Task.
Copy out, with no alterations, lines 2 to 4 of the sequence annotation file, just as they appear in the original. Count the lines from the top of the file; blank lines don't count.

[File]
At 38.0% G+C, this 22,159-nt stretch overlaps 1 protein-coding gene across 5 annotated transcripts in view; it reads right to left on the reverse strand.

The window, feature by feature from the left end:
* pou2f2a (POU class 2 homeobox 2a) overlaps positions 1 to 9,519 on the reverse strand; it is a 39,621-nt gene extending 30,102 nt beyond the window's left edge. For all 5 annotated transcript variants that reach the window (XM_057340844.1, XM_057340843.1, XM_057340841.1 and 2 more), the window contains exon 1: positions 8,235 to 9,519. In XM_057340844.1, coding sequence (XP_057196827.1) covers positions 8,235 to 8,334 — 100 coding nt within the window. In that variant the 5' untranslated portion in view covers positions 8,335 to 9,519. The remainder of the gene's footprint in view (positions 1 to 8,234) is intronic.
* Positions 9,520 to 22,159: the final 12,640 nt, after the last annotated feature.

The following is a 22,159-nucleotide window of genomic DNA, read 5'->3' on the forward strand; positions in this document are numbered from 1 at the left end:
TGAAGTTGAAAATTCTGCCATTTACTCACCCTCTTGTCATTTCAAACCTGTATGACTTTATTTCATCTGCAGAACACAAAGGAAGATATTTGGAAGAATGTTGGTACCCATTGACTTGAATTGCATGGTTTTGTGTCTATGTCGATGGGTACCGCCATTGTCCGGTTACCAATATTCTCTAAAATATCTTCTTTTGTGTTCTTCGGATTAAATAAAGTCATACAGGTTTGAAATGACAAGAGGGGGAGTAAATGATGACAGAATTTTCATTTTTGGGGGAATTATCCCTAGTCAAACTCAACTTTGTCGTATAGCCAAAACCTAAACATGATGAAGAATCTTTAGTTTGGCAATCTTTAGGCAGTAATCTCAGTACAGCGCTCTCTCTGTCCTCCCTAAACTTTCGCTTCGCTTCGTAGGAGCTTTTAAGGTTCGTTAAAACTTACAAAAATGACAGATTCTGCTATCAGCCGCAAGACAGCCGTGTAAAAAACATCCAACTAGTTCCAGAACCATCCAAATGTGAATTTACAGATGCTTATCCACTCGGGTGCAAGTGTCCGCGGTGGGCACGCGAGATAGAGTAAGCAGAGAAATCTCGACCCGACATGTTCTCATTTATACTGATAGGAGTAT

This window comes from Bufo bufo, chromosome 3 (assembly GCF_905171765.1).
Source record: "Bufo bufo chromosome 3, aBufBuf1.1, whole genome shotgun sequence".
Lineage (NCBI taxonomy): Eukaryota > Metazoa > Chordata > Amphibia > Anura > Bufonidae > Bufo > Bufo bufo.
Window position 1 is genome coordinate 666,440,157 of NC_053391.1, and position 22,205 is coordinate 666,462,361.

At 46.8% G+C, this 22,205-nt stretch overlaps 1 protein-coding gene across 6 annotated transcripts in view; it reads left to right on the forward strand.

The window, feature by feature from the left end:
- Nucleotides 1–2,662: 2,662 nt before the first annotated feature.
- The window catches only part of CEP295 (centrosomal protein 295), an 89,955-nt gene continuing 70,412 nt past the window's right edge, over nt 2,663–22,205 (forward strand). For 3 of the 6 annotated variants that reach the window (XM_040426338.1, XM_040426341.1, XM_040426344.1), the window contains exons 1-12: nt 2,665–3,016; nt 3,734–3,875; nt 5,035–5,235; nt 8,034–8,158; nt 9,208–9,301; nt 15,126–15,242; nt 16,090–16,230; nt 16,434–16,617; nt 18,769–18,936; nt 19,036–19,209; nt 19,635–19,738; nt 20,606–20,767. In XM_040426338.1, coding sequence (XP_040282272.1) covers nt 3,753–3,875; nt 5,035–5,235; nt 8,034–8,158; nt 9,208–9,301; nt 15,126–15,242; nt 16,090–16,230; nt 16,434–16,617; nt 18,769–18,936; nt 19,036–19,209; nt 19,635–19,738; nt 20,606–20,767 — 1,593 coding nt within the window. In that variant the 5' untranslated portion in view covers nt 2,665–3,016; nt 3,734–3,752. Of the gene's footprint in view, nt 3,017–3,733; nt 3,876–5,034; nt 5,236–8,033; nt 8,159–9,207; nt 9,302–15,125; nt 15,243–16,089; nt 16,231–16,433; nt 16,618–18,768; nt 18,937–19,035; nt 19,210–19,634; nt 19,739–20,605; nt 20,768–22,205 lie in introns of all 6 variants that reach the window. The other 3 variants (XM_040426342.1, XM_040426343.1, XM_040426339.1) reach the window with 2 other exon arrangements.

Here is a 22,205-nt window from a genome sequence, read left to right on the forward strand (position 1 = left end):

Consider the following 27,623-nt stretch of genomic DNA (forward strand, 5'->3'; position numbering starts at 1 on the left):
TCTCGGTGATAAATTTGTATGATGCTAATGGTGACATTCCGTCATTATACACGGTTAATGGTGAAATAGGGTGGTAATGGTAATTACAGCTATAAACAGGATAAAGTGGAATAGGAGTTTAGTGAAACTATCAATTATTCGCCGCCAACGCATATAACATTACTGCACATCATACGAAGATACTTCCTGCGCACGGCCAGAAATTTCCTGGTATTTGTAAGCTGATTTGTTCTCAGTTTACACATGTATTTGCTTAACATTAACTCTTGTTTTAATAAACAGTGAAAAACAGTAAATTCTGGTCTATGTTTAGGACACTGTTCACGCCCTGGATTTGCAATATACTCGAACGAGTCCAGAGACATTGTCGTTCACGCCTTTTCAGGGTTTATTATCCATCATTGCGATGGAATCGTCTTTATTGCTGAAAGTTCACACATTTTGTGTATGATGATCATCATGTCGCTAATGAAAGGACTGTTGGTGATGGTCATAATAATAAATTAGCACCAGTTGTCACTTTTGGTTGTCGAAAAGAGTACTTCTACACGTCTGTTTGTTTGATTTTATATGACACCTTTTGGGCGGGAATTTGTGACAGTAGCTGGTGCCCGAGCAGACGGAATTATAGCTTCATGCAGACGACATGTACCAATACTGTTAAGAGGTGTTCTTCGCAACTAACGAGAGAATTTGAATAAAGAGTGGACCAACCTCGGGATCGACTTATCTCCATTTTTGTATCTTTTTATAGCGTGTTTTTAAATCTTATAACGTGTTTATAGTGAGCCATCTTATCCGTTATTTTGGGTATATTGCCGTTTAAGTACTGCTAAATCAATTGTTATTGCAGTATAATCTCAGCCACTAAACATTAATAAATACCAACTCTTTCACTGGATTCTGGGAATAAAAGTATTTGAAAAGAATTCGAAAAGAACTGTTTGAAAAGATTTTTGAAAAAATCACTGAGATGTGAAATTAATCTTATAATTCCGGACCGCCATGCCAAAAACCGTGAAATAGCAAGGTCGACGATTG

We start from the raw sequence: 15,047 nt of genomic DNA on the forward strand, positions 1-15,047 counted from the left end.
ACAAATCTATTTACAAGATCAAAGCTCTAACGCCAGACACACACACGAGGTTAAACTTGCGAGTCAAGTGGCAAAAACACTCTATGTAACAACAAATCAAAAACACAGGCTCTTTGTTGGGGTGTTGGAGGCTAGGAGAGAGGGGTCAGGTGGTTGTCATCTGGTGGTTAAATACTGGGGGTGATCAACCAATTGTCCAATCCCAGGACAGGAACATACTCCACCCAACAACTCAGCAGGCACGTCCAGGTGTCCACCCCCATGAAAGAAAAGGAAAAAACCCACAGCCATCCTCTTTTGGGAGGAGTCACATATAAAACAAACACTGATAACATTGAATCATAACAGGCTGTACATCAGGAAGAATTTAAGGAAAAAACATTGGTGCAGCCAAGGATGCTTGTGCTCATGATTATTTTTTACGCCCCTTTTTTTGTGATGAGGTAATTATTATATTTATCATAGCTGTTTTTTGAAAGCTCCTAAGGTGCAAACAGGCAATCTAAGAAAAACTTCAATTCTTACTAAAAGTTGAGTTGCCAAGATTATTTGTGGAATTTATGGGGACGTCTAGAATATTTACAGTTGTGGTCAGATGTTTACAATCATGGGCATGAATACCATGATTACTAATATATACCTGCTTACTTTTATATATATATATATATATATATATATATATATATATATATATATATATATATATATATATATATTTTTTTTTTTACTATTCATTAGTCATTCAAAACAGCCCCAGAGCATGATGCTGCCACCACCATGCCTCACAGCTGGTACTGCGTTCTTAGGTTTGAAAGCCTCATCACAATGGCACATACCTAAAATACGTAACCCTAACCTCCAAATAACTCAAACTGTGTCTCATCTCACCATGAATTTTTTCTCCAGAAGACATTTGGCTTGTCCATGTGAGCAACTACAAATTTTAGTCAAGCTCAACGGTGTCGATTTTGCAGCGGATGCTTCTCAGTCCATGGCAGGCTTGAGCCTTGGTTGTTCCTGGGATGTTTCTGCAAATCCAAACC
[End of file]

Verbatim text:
The window, feature by feature from the left end:
* pou2f2a (POU class 2 homeobox 2a) overlaps positions 1 to 9,519 on the reverse strand; it is a 39,621-nt gene extending 30,102 nt beyond the window's left edge. For all 5 annotated transcript variants that reach the window (XM_057340844.1, XM_057340843.1, XM_057340841.1 and 2 more), the window contains exon 1: positions 8,235 to 9,519. In XM_057340844.1, coding sequence (XP_057196827.1) covers positions 8,235 to 8,334 — 100 coding nt within the window. In that variant the 5' untranslated portion in view covers positions 8,335 to 9,519. The remainder of the gene's footprint in view (positions 1 to 8,234) is intronic.
* Positions 9,520 to 22,159: the final 12,640 nt, after the last annotated feature.